It is interesting to note that in America’s first election involving a black president that it is not the president who possesses a family legacy in the Civil Rights Movement, but rather his white opponent, former governor Mitt Romney. In the early 1960’s, relatively few prominent politicians took a bold stance in favor of full integration and equal rights between the races. One of the few who did was Republican Governor George Romney, of Michigan.
At the age of sixteen Mitt Romney was going door to door in Detroit on behalf of his father’s gubernatorial re-election campaign, soliciting support not just for his father but for his father’s pro civil rights agenda. It was a hard sell in many cases. While the Republican Party of the sixties was not necessarily anymore opposed to civil rights than was the Democratic Party, if not a bit less so, there were many segregationists in the GOP and in Michigan who were infuriated at George Romney’s support of the movement, and with some justification; many who had voted for him were unaware of his support for the cause until a picture was published of him marching shoulder to shoulder with Detroit NAACP president Edward Turner and hundreds of other whites and blacks through a suburb of Detroit, protesting housing discrimination. (Martin Luther King, Jr., who encouraged Romney to run for president, led a march the following day which Governor Romney declined to attend only on account of it being the sabbath.) He received angry communications from constituents who had voted for him, calling him a “Judas to the people who voted for you, and a “dead-duck” for re-election in ’64. Anger at Romney however did not only come from voters in Detroit; he also experienced it at the hands of the LDS (Mormon) church, of which he was a respected leader. The church itself was segregated at that time, and at least one prominent leader accused Romney of supporting “vicious legislation” vis-a-viz the 1964 Civil Rights Act that seemed to rebuke the churches teachings on black people. While Romney felt religious duty bound him not to criticize the church publicly, he nevertheless believed in a more liberal interpretation of Mormon doctrine with respect to blacks and pushed for that view within the church (a view that ultimately prevailed upon the churches integration in 1978). In the wider world of politics however he was free to speak more boldly, going as far as to refuse to endorse his party’s nominee, Barry Goldwater, for president in ’64 because, as he told Goldwater himself, he feared his campaign would “make an all-out push for the southern segregationist vote in the south,”.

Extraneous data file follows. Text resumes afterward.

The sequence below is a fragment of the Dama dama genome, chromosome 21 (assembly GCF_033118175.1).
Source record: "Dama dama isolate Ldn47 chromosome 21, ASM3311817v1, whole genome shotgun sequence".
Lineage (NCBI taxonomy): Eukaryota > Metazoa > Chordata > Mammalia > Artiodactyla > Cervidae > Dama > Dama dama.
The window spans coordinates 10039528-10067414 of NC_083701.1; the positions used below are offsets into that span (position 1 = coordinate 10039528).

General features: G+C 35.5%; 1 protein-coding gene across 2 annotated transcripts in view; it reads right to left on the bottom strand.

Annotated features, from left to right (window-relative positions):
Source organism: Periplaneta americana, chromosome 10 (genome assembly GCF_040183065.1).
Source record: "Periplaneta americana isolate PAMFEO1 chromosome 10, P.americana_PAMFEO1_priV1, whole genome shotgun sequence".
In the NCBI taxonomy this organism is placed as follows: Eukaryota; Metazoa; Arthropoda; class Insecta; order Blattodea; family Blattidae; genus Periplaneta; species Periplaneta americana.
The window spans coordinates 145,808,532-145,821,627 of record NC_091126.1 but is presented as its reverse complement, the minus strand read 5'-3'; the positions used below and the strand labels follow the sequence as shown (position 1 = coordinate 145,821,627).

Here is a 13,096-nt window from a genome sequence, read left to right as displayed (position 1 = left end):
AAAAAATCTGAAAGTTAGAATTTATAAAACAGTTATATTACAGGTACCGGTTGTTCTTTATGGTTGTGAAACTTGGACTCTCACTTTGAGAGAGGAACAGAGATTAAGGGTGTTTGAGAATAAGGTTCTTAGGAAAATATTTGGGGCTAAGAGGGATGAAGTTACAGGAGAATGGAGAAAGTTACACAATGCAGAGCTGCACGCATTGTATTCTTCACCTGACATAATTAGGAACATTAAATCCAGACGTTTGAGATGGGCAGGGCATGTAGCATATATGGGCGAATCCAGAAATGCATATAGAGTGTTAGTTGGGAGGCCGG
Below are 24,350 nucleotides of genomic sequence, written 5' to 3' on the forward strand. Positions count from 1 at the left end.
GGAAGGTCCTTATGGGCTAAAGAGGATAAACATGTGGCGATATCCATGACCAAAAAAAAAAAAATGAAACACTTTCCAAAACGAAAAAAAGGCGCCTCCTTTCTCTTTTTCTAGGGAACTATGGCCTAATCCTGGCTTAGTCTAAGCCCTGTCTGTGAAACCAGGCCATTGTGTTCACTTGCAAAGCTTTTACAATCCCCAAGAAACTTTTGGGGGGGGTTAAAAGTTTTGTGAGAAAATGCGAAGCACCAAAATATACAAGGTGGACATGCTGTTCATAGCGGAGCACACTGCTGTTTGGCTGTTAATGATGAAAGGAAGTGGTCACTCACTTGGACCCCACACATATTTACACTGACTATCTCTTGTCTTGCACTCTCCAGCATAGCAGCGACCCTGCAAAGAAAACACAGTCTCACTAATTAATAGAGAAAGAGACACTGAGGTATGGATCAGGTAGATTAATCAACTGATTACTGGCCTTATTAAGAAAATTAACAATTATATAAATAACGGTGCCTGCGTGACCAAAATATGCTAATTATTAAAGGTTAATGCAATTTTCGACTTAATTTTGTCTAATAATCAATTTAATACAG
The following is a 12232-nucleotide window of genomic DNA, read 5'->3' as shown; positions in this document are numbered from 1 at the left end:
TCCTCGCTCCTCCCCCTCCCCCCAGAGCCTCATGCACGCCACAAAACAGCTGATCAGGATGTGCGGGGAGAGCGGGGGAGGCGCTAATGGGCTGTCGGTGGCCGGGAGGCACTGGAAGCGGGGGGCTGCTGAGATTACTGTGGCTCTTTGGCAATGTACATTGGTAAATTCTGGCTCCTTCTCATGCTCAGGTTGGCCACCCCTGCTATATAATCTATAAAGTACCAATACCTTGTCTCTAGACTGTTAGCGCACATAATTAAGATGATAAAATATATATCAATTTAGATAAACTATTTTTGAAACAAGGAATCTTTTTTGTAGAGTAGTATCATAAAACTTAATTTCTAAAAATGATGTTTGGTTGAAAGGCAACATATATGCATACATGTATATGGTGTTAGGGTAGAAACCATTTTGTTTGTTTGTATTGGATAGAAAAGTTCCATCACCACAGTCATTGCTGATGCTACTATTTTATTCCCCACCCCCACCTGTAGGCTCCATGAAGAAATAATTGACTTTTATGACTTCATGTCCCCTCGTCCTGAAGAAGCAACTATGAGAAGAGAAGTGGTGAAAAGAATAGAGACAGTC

George Romney did more than pay lip service to the issue of Civil Rights. As Governor he enacted controversial policies that benefited the black community in Michigan, and ultimately across the country, though he never achieved the level of success he desired. Taking office as Governor in 1962 Romney declared: “Michigan’s most urgent human rights problem is racial discrimination,” and then promptly set up the first civil rights commission in Michigan’s history. Later on, as Richard Nixon’s Secretary of Housing and Urban Development, Secretary Romney crafted the Fair Housing Act, moving new HUD housing programs to become increasingly desegregated, to the increasing anger of some whites. But politics, especially within the Nixon administration, soured Romney on the ability of Government to achieve significant reforms on behalf of civil rights, and Romney increasingly sought to convince the black community that they could turn to the private sector, to businesses and non-profits, to help solve their problems. But blacks were highly skeptical of this approach, and so Romney in time came to seem naive to the black community, just as his zeal for civil rights in the first place increasingly ostracized him from the growing social conservative base of the Republican Party. He retired from politics in 1973, and enjoyed more satisfaction heading up volunteer organizations as a private citizen. He died in 1995.
George Romney was a champion for civil rights, a man who might have been president, who lost more than he gained politically because of his stand. What, if anything, his legacy tells us about Mitt Romney’s character and his commitment to helping the black community as a President of the United States is of course an open question. But it is worth recognizing that there have been politicians in times gone by who took a stand for social justice in America, and that Mitt Romney’s father, George Romney, was one of them.